Young, Christian (2018) Ultra-precision Abrasive Machining of Functional Structured Surfaces. Doctoral thesis, University of Huddersfield.

This thesis details the research undertaken to investigate the feasibility of the adaption of macro-scale grinding techniques to the production of micro-scale surface structures. The ability to utilise these techniques in conjunction with equipment normally associated with ultra-precision grinding presents an opportunity to increase the manufacturing capability of existing ultra-precision machining centres at relatively low cost. Grinding is a process well suited to the manufacture of surface structures in substances such as hard or brittle materials, for example tool steels and ceramics, which can be difficult or costly to work. This is of particular value when considering the production of moulds for parts incorporating functional surface structures, which are becoming increasingly common.

A wide variety of parts can incorporate functional structured surfaces which utilise micro and nano scale structures to provide beneficial characteristics. Structured surfaces are currently being used to affect properties such as drag reduction, wettability and reflectivity. However, the manufacture of structured surfaces either directly onto the part or onto moulds and other forming tools presents several challenges. The manufacture of the individual micro and nano scale features requires specialist production techniques which can prove costly and difficult to apply over larger areas.

Recently macro-scale grinding techniques using grinding wheels incorporating specialised geometry have been demonstrated which can be used in the production of deterministic surface textures. Adapting these techniques for micro-scale production of surface structures presents several challenges. The tools and equipment used must be sufficiently accurate and capable of a high degree of control while also being cost effective and rugged enough to be utilised in a typical CNC ultra-precision machining environment. The scalability of the process also presents a unique challenge in the physical interaction of the tool and workpiece. Conventional techniques used to analyse the performance of ultra-precision grinding are unsuitable or insufficient to characterise the micro-scale structures generated by such a process.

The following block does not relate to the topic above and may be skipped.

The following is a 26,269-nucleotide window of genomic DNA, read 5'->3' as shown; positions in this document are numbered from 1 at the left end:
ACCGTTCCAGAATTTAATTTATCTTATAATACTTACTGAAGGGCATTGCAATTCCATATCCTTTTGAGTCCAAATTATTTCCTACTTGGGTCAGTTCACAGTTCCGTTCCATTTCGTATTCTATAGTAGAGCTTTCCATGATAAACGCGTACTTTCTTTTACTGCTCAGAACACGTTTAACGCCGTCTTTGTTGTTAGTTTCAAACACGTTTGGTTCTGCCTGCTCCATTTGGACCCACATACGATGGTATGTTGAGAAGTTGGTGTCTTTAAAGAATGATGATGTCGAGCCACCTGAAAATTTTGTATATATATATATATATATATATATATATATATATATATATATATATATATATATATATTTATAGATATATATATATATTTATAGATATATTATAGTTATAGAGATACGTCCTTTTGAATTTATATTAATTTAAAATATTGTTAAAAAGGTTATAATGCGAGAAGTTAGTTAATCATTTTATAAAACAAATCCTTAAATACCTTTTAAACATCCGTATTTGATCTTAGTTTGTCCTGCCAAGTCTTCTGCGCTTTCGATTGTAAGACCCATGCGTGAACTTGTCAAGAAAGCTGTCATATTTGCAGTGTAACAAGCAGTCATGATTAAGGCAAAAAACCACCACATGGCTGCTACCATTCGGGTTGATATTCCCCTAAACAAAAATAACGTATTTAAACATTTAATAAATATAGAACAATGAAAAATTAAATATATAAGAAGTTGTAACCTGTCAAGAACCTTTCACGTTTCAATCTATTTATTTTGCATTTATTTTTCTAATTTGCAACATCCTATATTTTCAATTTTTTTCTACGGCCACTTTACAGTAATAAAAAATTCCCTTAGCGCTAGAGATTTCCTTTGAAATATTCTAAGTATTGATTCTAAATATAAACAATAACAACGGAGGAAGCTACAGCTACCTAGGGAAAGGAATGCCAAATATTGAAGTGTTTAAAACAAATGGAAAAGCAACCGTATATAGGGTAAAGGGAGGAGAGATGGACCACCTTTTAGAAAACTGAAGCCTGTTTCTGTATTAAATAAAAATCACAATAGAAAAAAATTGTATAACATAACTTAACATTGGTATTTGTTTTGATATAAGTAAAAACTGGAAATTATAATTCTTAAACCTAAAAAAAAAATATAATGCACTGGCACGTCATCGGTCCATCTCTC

The original contribution of this work is to address these challenges and demonstrate a system capable of dressing grinding wheels by utilising a novel offset technique with a continuously rotating single point dressing nib. Grinding wheels have been dressed with specialised geometry and used to produce micro patches with aspect ratios of 10:1 and feature heights of 40+ μm. The system presented is cost effective and could be retrofitted onto an existing CNC ultra-precision machining centre for approximately £10,000 to £15,000. While not capable of producing every distinct type of surface structure; this system has the potential to greatly increase the ability of small manufacturing companies to incorporate a specific range of functional surface structures into their products without the expense of large capital outlay on specialised equipment. This would greatly impact on their ability to manufacture high value added parts.

FINAL THESIS - YOUNG, CHRISTIAN.pdf - Accepted Version
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